The Dark Light of Thomas Kinkade

Hans Holbein the Younger, The Body of the Dead Christ in the Tomb, 1520-22, oil on panel, Öffentliche Kunstsammlung, Basel. In The Idiot (1869), Dostoyevsky’s Prince Mishkin notices a reproduction of Holbein’s Dead Christ on the wall in Rogozhin’s house, and observes that it has the power to make one lose their Christian faith. The [Read More...]

Gratitude to Ada María Isasi-Díaz

I learned earlier this week that one of my professors from graduate school  passed away.  Dr. Ada María Isasi-Díaz was Professor of Theology and Ethics at Drew University where I earned my PhD.  She taught the first class in my doctoral program in Christian Social Ethics, and I had her for my last class.   I [Read More...]

Ultra-Orthodox Jews and the Internet

Today, some 40,000 ultra-Orthodox, male Jews (women not allowed) are packing out Mets Stadium to learn how to harness the internet for good rather than for evil. This was according to this Washington Post article which ran yesterday. One can’t help but admire the collective concern for the real dangers of the internet and the ways [Read More...]

We Might as Well Work for Justice: Ada Maria Isasi-Díaz

Ada Maria Isasi-Díaz passed away this past weekend, on Mothers’ Day, after a struggle with cancer. She was a significant feminist, Latina theologian who taught theology for many years at Drew University. She coined a new discourse in feminist theology, mujerista theology, which sought to synthesize and put forward the voices of grassroots Latinas. This [Read More...]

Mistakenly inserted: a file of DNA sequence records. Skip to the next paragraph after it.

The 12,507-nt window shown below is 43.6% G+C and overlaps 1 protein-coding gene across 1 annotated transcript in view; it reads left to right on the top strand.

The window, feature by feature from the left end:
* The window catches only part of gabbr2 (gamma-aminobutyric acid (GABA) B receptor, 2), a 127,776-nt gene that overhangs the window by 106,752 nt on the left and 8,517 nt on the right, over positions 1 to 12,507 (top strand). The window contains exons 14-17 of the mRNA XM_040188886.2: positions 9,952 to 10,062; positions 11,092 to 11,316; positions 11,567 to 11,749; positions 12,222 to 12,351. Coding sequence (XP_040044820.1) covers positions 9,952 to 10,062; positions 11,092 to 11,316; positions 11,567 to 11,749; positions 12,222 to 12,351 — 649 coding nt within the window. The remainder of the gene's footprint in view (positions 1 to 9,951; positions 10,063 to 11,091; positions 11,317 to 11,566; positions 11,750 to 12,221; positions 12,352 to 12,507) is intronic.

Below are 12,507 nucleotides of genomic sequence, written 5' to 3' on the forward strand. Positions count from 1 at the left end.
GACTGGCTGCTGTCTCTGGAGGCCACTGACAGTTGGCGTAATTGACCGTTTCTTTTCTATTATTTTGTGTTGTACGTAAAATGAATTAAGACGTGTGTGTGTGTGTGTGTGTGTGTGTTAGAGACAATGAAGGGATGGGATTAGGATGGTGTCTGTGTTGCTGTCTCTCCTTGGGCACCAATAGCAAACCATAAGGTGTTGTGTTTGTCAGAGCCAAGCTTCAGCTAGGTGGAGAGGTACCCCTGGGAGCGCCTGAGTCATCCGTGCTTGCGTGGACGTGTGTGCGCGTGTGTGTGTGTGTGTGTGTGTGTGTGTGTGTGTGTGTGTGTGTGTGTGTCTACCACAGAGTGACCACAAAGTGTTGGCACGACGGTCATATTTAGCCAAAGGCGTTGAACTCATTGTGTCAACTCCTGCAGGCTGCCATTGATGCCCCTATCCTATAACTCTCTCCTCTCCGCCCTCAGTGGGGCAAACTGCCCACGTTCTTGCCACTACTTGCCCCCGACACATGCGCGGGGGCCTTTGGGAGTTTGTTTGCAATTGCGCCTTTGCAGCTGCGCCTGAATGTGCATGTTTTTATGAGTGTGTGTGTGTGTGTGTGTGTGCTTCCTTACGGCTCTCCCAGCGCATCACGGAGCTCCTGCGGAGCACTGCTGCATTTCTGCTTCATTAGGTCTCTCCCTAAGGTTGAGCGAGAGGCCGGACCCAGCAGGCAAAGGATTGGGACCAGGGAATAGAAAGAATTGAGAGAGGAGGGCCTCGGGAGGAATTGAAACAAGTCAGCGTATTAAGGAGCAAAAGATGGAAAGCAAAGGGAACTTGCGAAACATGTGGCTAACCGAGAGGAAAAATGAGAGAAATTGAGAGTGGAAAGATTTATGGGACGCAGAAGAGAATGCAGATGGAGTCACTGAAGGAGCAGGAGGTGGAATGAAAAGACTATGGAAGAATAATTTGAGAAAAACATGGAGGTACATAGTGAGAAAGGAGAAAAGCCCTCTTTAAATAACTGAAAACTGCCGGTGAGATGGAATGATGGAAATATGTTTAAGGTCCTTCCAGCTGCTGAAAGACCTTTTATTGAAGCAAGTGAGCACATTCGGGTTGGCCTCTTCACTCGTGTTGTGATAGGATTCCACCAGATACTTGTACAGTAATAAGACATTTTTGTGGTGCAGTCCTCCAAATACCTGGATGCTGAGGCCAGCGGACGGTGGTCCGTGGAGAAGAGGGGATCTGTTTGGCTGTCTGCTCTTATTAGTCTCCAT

A Church’s Expiration Date

Visiting with my grandmother in North Carolina, she bemoaned the decrease of her small Quaker church, fretting like many in her generation over the dearth of younger people in attendance. Without them, her little congregation is destined to wither away. It reminded me of an interesting idea I heard recently. What if churches were started [Read More...]

The Scream, a Stuffed Shark, and the Insecurity of Culture

Last week I took the opportunity of the record sale at auction of Edvard Munch’s masterpiece, The Scream (1895) to reflect on Munch and his work from a theological perspective. But the auctions themselves, which achieved record prices for several artists, raise their own set of theological questions that are more productive and interesting than most [Read More...]

Our Christian Identity Crisis

I am reading a book I am interested in using for a class in the Fall:  Mission After Christendom:  Emergent Themes in Contemporary Mission, edited by Ogbu Kalu, Peter Vethanayagamony, and Edmund Kee-Fook Chia (Westminster John Knox Press, 2010).  It is common to  take shots today at the notion of  Christendom brought about by Constantine’s [Read More...]

Everything Flows: God’s Breath and Human Bodies

I’ve been thinking about breath lately. Michelle Voss Roberts, in her fascinating book, Dualities: A Theology of Difference, spotlights the female, medieval spiritual writer, Mechthild of Magdeburg. Mechtild was fascinated by fluidity. Water flows. Blood flows. Air flows. God flows. Everything flows. Mechthild wrote, “Lord, between you and me there goes unceasingly an imperceptible breath in which [Read More...]

Jesus as An Avenger?

As a kid and a cartoonist, I drew quite a few superheros, the most fun part of which was coming up with the cool costumes. Now that The Avengers is out and grossing its expected millions, it made me wonder what kind of costume I might draw for Jesus as an Avenger (1 Thess 4:6). [Read More...]

The Scream

Edvard Munch, The Scream, 1895 Last week one of Edvard Munch’s four versions of The Scream (1895) sold at auction for a record price of $120 million. An icon of modernism, The Scream was made by a truly great but complicated artist whose remarkable body of work produced throughout his sixty-year career put a sizable [Read More...]

The Art of Seeing

My husband (Mike) and I went to the Rembrandt exhibit at the Cleveland Museum of Art last week.  I am always intrigued when looking at great masters of art.  This was particularly so at this exhibit, where there were side-by-side comparisons of Rembrandt’s originals with artists who were schooled by Rembrandt.   Some differences were quite subtle, [Read More...]


CLOSE | X

HIDE | X